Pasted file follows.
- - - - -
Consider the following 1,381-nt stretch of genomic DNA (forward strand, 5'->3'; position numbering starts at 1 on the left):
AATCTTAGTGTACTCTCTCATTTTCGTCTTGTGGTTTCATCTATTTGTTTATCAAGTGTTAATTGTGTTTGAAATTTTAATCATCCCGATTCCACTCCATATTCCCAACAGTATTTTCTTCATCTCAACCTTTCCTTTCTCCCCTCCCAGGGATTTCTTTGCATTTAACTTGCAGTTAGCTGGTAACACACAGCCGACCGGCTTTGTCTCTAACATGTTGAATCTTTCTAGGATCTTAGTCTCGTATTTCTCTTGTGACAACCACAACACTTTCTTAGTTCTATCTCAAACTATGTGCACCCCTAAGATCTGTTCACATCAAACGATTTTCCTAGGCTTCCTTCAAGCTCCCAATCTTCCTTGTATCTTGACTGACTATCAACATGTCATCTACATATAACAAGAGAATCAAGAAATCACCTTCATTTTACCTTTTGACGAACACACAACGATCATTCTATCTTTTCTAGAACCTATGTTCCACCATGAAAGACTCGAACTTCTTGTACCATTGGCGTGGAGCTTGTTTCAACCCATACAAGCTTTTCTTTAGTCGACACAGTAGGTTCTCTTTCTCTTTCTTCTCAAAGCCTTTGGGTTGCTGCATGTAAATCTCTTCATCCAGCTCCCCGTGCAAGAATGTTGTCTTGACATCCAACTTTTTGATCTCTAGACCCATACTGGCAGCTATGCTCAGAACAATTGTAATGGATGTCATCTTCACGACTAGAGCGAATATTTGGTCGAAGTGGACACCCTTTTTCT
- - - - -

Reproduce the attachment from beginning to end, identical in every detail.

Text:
Consider the following 1,381-nt stretch of genomic DNA (forward strand, 5'->3'; position numbering starts at 1 on the left):
AATCTTAGTGTACTCTCTCATTTTCGTCTTGTGGTTTCATCTATTTGTTTATCAAGTGTTAATTGTGTTTGAAATTTTAATCATCCCGATTCCACTCCATATTCCCAACAGTATTTTCTTCATCTCAACCTTTCCTTTCTCCCCTCCCAGGGATTTCTTTGCATTTAACTTGCAGTTAGCTGGTAACACACAGCCGACCGGCTTTGTCTCTAACATGTTGAATCTTTCTAGGATCTTAGTCTCGTATTTCTCTTGTGACAACCACAACACTTTCTTAGTTCTATCTCAAACTATGTGCACCCCTAAGATCTGTTCACATCAAACGATTTTCCTAGGCTTCCTTCAAGCTCCCAATCTTCCTTGTATCTTGACTGACTATCAACATGTCATCTACATATAACAAGAGAATCAAGAAATCACCTTCATTTTACCTTTTGACGAACACACAACGATCATTCTATCTTTTCTAGAACCTATGTTCCACCATGAAAGACTCGAACTTCTTGTACCATTGGCGTGGAGCTTGTTTCAACCCATACAAGCTTTTCTTTAGTCGACACAGTAGGTTCTCTTTCTCTTTCTTCTCAAAGCCTTTGGGTTGCTGCATGTAAATCTCTTCATCCAGCTCCCCGTGCAAGAATGTTGTCTTGACATCCAACTTTTTGATCTCTAGACCCATACTGGCAGCTATGCTCAGAACAATTGTAATGGATGTCATCTTCACGACTAGAGCGAATATTTGGTCGAAGTGGACACCCTTTTTCT